Is race a “risk factor”?
The question is more complex than it looks and requires us to consider both biological and social dimensions.
“Race” is a term which has no biological or physiological roots. 99.9% of our DNA as humans is universally shared. Racial classification is a social phenomena – the cataloguing of outward appearing physical differences that hide the scientific and genetic fact of our overwhelming human similarity.
The social processes of creating and maintaining categories using physical characteristics to define or classify people is a devastatingly powerful way to claim that people with one subset of appearances are “the norm” – the rest are “other”. Coming into the world and being assigned status in a group other than the normative one is very bad for one’s health.
In Canada, a Black person has to contend with a life course affected by the intergenerational poverty created by longstanding laws and policies against Black land ownership, forcing Black people into unsafe or industrialized neighborhoods and lower paying jobs. Black people have also had to contend with the hostility of institutions such as justice, health, and education which claim “neutrality” but have yet to truly contend with the fact that racism was baked into the founding stories of all longstanding institutions and traditions.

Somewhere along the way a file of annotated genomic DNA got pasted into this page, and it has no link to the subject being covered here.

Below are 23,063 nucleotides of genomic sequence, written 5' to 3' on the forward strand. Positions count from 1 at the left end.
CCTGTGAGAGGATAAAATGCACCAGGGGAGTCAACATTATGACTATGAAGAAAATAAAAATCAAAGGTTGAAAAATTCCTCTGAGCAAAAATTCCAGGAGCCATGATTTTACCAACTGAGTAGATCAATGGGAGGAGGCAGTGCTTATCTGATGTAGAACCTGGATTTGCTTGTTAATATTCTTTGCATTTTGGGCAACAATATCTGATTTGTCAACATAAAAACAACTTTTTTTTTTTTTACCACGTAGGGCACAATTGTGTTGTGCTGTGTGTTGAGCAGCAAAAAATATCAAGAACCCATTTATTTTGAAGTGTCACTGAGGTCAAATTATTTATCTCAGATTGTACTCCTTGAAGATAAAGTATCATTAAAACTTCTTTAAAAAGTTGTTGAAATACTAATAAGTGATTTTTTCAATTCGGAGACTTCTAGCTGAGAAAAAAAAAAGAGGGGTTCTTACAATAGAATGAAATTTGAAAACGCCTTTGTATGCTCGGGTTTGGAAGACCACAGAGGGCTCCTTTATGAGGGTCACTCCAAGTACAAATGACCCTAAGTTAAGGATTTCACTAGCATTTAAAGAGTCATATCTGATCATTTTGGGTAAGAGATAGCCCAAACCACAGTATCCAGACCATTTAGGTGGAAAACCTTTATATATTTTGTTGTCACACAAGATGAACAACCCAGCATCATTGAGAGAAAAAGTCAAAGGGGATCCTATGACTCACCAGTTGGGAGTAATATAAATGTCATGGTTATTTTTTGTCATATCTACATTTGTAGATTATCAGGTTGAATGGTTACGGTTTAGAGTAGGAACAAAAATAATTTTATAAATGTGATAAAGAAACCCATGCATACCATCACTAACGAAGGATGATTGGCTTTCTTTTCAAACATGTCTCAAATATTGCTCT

For a Black person, the social determinants of health are a direct result of othering, based on race. The social determinants of inequity is a better descriptor of what is actually occurring.
What does this mean for the health of our patients? Think of the role stress plays in disease – we know that chronic stress accelerates inflammation, challenges mental health and lowers defenses for infectious disease. There are few things more stressful on a daily basis than being Black in a society which continues to preserve the social category of “white” as normal and good – often at the explicit expense and exclusion of “Black”.
Does it feel uncomfortable to read about race in the HFAM newsletter? If so, I am sure you are not alone.
What we need to grapple with is this: The social construction of “race” – and its resulting hierarchy leading to racism – is the most significant risk factor for the poorer health outcomes of Black people. Therefore, as family doctors, don’t we have a moral and ethical duty to figure out how to talk about it more? And I, (and hopefully all of you), don’t think its appropriate or fair for that work to be delegated to Black and racialized colleagues.
In the coming months, I am hoping that we, as a community of family doctors – a precious resources for the health of all Hamiltonians – can start to have these conversations more honestly and openly. Black History Month gives us the chance to open a door – we can make the choice to see what we can learn, unlearn, and change for years to come.
Cathy Risdon MD. (with thanks to Dr. Tejal Patel).
Dr. Cathy Risdon is a founding member of the GHHN Family Medicine Executive